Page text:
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So you might be in your twenties or thirties, but suddenly it’s like university all over again.’ The ensuing parties are legendary, she adds.Once, employees used their savings to hire Iraq’s famous cellist to sit on the rooftop and play for their barbecue while the guests drank vodka Martinis and beer, singing and swaying so hard they fell over.’ The best gatherings are held by French NGO employees,’ she recalls, although she is quick to note that party nights are funded by their own salaries, not the NGOs themselves.
‘Your name’s not on the list,’ he says, frowning at my provisional driving licence. He’d put my name down three days ago, he says – well ahead of the 48-hour guest list cut-off. Twenty minutes of animated phone calls later, and we’re through to the next round of a rigorous four-step security check that will eventually see us arrive, retying our shoelaces and slightly dishevelled, at Erbil’s United Nations bar.
Otherwise you’d just be on your own in your room, far away from home, with all your thoughts.’ She’s not exaggerating: I catch up with Jess*, a 28-year-old producer from Canada, at Divan Erbil hotel’s no-expense-spared Cinco De Mayo-theme party.
Think commissioned firework displays, discarded piles of Louboutins, breakdancers and DJ sets.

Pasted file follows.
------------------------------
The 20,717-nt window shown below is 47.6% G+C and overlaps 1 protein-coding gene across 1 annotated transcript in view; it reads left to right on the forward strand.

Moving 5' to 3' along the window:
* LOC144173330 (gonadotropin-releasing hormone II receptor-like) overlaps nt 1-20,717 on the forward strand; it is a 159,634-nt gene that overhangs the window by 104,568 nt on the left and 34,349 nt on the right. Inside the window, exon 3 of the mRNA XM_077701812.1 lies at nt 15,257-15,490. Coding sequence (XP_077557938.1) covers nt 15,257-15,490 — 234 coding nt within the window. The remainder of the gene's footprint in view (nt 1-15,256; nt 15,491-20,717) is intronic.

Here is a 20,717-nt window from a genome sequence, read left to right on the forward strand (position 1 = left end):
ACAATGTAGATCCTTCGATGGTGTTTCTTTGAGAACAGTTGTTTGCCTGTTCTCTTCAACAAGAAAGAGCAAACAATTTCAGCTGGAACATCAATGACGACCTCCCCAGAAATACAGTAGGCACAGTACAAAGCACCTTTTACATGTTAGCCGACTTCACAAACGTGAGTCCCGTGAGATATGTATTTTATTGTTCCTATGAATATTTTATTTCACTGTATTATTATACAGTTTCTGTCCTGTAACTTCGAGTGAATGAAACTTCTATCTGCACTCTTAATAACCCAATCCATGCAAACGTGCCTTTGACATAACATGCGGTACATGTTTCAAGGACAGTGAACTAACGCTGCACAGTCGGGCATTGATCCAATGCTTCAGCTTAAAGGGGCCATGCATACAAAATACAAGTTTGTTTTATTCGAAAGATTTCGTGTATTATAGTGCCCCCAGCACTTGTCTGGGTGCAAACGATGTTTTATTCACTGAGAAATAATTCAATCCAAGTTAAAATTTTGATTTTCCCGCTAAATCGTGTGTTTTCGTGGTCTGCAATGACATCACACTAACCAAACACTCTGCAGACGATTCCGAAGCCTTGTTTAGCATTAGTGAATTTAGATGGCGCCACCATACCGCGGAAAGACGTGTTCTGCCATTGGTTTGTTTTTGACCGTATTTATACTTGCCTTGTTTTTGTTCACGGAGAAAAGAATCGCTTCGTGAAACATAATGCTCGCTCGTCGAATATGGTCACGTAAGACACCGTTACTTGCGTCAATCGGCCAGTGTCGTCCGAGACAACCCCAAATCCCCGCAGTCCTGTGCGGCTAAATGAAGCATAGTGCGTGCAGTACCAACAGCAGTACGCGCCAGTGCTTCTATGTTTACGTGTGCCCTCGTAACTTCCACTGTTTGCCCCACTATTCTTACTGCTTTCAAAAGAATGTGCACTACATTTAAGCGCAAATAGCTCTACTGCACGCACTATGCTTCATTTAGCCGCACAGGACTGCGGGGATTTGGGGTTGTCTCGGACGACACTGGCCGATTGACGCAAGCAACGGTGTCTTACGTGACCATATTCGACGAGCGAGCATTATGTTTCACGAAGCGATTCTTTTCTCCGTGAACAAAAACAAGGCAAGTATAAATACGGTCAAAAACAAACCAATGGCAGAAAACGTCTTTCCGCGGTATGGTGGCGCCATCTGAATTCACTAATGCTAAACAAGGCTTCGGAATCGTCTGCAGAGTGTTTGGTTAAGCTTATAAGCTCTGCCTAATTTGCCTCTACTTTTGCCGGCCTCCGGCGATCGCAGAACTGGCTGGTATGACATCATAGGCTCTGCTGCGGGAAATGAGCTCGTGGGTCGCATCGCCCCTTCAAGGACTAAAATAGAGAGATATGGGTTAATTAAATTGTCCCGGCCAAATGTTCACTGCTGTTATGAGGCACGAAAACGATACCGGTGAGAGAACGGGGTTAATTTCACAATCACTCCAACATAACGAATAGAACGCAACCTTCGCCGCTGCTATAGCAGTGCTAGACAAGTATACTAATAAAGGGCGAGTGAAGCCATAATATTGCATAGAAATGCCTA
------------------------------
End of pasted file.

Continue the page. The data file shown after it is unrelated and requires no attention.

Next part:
For many young charity workers and journalists posted to cover the war in Mosul there’s only one way to switch off from the horrors of their day jobs.
Corinne Redfern spends a night on the town in Iraq It’s a Thursday night in Erbil, and I’m being taken on a bar crawl.
All day they are seeing babies who have had limbs blown off in air strikes; teenage girls who have bled out from sniper bullets…
everyone has lost friends on the front line, but those guys see the absolute worst of everything.’ Jess nods at the mention of the French, but believes UK staffers could show them a thing or two.‘Your colleagues are often the only people who understand what you’re going through, so you need to be able to offload with them in an environment outside of work.I’ve honestly never seen people drinking in an unhealthy way – there is so much psychological support provided to ensure everyone finds a healthy way to deal with life here.‘What I’ve seen in my clients is that when people live in a highly stressful or traumatic environment that requires them to be “on” at all times, then in the long term that adrenaline can become addictive, and lead them to seek it in other ways when they’re not working, too.That’s one reason why a lot of expats in war zones may have more sex – or perhaps cheat on their partners. ‘These behaviours can become exaggerated and accepted when you’re with like-minded individuals for sustained periods of time – such as coping with a day on the front line by passing around a bottle of whisky, or having sex as a means of getting some physical contact when, really, all you might need in that situation is a hug.’ It’s something I see on a regular basis in and around Erbil and, speaking to 20- to 30-year-olds I meet here, reflects how many people feel.’), so to find herself in a city of gleaming new bar launches and apparently limitless alcohol left her feeling confused – and a little misled.